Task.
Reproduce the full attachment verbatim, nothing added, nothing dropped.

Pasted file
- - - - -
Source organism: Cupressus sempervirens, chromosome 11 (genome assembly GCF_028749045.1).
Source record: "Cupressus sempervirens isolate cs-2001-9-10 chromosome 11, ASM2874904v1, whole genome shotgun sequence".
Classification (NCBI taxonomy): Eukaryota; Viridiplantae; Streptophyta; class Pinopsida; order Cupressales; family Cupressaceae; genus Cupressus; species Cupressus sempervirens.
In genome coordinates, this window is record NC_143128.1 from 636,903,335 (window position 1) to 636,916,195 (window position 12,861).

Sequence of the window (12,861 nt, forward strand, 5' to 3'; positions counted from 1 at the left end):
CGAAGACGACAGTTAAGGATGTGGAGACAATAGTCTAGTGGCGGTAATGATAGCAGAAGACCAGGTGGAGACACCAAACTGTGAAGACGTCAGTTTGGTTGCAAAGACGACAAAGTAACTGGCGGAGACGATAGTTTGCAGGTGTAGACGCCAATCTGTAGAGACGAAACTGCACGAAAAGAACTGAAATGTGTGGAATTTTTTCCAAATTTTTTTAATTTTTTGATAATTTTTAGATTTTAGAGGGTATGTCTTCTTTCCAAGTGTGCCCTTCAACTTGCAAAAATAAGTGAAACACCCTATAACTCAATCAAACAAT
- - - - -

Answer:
Source organism: Cupressus sempervirens, chromosome 11 (genome assembly GCF_028749045.1).
Source record: "Cupressus sempervirens isolate cs-2001-9-10 chromosome 11, ASM2874904v1, whole genome shotgun sequence".
Classification (NCBI taxonomy): Eukaryota; Viridiplantae; Streptophyta; class Pinopsida; order Cupressales; family Cupressaceae; genus Cupressus; species Cupressus sempervirens.
In genome coordinates, this window is record NC_143128.1 from 636,903,335 (window position 1) to 636,916,195 (window position 12,861).

Sequence of the window (12,861 nt, forward strand, 5' to 3'; positions counted from 1 at the left end):
CGAAGACGACAGTTAAGGATGTGGAGACAATAGTCTAGTGGCGGTAATGATAGCAGAAGACCAGGTGGAGACACCAAACTGTGAAGACGTCAGTTTGGTTGCAAAGACGACAAAGTAACTGGCGGAGACGATAGTTTGCAGGTGTAGACGCCAATCTGTAGAGACGAAACTGCACGAAAAGAACTGAAATGTGTGGAATTTTTTCCAAATTTTTTTAATTTTTTGATAATTTTTAGATTTTAGAGGGTATGTCTTCTTTCCAAGTGTGCCCTTCAACTTGCAAAAATAAGTGAAACACCCTATAACTCAATCAAACAAT